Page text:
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Rivett 608 - is this a parts machine or not missing too much?

Yep, the accessories need to fit the "square corner" bed.

And, of course, the issue of finding them for a rare (only 3000 ever made) lathe, not all of which had any given accessory.

More of course than 3000 if you include 8" precision, I don't have numbers for them.
 
As the recipient of the 5C 608 that smt passed on last month, I'm elbow deep in removing 50 years of grime and grit. Thankfully no kibble, but the lathe suffered had a serious lack of maintenance. I'm not ready to measure the bed wear yet, but the worst I've found is neglect and some abuse.

Somebody dropped the cross slide at some point and there was a 35 thousands bend in the lead screw. With some careful work the bend is just a slight wobble and the cross-slide nut has 22 thou backlash (vs. the compound which has 9 thou). Only three odd fasteners have needed to be made so far.

I'm hoping that for my precision needs, the bed won't need a rework like JST's. Unfortunately, I'm still a few weeks away from moving it into my shop as other projects are required to clear a spot.

While a cabinet full of rare accessories would be a treat and would certainly increase the lathe's functionality/value, I expect that it will still be a great user lathe. I'm not doing production work and the over-engineered nature of the 608 is a treat to work on.

I'm going to need to remake half the back-gear and replace some missing teeth on the bull-gear. Nothing insurmountable or even surprising for a 1945 lathe. I expect I'll be another Rivett lathe owner fighting for the limited supply of parts and accessories, but I'm used to doing that for my Aciera F1 mill.
 
I have been visiting the Henry Ford Museum since about 1954. For the first twenty or thirty years of that time, I used to gaze longingly at a display with no signage consisting of fine old oak cabinets/benches with neat old small (not miniature) machine tools. A friend who had connections at the museum told me that they were from Henry's personal hobby shop. I think that shop was over the garage at his Fairlane mansion. The lathe was a Rivett, either an 8" precision or a 608. Billionaires (in today's money) do not buy junk and Henry had an eye for good tools. The display disappeared in the 1980's along with dozens of old engines and was replaced by people with degrees in "modern" museum display theory. The new displays are very nice, but I preferred to see the stuff Henry had placed there.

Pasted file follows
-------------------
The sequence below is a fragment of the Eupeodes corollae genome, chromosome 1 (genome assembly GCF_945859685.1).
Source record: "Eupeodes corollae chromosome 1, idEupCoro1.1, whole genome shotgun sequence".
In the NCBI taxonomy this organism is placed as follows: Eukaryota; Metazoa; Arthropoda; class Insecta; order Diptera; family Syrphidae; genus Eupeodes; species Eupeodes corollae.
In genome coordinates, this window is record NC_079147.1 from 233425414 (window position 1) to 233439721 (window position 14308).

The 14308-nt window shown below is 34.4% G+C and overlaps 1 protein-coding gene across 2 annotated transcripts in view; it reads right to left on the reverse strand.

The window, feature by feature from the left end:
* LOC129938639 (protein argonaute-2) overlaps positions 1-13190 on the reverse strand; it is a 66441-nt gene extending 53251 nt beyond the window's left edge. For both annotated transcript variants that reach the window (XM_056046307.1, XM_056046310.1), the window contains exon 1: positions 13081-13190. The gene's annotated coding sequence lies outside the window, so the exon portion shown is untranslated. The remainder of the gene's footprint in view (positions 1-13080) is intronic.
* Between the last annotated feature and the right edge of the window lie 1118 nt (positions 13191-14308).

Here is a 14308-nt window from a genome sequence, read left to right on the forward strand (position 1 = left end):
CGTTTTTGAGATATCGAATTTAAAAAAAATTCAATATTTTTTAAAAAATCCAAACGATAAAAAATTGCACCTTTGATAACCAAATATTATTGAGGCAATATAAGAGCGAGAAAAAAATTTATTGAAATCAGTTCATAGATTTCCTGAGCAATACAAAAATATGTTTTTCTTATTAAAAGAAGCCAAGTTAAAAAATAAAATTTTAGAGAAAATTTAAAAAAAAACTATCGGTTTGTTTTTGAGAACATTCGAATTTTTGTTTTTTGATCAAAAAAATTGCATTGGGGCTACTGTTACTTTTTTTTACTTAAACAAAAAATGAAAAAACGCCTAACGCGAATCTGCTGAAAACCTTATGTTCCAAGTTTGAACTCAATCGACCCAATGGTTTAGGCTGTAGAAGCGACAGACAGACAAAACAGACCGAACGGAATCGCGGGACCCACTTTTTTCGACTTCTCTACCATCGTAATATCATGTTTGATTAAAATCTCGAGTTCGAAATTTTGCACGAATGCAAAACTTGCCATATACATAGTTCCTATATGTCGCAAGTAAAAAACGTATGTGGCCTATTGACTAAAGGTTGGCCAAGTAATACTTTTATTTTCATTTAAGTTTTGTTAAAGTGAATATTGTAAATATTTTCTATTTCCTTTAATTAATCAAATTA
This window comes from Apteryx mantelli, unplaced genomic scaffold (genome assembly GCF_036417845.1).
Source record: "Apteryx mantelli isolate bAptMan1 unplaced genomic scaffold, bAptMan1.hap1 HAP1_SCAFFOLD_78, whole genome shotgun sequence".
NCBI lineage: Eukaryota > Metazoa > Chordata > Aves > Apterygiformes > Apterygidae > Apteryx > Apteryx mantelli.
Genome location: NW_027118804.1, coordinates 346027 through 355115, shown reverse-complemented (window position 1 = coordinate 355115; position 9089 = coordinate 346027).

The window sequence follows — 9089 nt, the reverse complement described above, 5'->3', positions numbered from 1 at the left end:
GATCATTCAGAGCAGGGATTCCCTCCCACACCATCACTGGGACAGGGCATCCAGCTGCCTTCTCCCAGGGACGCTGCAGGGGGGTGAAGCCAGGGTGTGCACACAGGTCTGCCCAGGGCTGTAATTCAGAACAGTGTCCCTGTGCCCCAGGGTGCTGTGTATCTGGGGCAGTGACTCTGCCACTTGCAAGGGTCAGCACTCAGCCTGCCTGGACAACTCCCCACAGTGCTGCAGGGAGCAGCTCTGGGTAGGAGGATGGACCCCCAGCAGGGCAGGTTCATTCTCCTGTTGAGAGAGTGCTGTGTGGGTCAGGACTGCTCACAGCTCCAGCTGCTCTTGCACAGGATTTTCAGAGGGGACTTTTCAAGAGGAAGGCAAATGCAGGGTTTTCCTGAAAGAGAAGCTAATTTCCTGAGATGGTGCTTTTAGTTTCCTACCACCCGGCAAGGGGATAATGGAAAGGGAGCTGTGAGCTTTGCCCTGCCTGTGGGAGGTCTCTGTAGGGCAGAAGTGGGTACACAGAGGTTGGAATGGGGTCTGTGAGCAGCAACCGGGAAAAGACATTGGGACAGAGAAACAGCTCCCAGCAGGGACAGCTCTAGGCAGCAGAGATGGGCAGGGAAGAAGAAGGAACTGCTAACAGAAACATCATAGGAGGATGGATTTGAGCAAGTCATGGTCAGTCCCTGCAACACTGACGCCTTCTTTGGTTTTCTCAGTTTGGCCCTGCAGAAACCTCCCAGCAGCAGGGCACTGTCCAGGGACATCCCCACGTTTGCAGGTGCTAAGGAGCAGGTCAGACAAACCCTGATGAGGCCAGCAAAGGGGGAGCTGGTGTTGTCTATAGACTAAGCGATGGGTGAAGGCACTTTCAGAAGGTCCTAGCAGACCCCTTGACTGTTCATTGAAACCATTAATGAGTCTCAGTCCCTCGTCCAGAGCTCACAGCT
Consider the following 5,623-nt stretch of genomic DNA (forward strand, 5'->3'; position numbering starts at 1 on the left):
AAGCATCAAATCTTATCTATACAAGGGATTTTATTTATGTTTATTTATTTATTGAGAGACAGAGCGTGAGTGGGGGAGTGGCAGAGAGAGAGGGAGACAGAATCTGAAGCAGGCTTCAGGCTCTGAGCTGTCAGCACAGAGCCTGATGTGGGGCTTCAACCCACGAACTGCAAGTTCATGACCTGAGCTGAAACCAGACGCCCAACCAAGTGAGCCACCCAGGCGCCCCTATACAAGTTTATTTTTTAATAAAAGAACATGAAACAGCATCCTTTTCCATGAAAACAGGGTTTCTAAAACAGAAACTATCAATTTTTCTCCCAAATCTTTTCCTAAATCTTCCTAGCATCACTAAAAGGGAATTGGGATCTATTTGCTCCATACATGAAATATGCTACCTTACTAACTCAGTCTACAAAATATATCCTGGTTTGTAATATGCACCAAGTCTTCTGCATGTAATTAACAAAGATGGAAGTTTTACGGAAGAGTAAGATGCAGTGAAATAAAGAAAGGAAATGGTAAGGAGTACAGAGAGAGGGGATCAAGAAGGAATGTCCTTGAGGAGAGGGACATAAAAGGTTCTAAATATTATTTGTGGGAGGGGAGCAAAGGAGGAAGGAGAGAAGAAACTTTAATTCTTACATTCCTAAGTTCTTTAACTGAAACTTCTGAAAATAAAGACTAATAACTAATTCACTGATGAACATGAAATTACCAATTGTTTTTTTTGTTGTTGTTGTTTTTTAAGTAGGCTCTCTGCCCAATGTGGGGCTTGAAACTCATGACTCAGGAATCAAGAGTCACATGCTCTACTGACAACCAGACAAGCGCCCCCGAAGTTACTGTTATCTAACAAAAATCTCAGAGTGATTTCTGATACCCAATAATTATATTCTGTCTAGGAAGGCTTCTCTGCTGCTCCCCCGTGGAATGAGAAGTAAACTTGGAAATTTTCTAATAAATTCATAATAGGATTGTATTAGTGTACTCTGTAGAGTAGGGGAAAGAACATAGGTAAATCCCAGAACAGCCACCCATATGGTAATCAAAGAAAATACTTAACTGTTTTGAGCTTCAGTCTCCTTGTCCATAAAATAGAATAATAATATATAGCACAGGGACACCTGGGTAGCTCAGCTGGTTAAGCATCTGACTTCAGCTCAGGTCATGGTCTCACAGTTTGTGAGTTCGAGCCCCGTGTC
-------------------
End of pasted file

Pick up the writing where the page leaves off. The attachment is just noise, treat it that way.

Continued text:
Larry
The idea of that is so strange to me. They are obviously well-endowed, they don't need to worry about space. Why not keep what their founder thought was important and add to it, rather than replacing it? It seems so antithetical to idea of preserving the past, and specifically telling the story of Ford himself.
 
Bought for the change gears, collets and tailstock.

Not sure what's up with the compound and the cross slide lead screw is bent. Other assorted missing parts too. The 3 step pulley on the motor side is shop made aluminum.View attachment 370287View attachment 370288View attachment 370289View attachment 370290View attachment 370291

Was surprised how heavy for the size too

Thanks,
Rich
You got a fantastic deal on that. I was watching that auction. The Hardinge HLVH at the same auction sold for $450. I didn't bid cause I didn't want to drive that far.
 
As the recipient of the 5C 608 that smt passed on last month, I'm elbow deep in removing 50 years of grime and grit. Thankfully no kibble, ....................

Ah, you've seen the pics....... Most would agree that mine was a pretty good candidate for a parts machine, at least as-received.
 
Ah, you've seen the pics....... Most would agree that mine was a pretty good candidate for a parts machine, at least as-received.
I'm really hoping my 608 is in better shape than that. The bull and back gears are shot, but I"m hoping the wear is acceptable.
 








 
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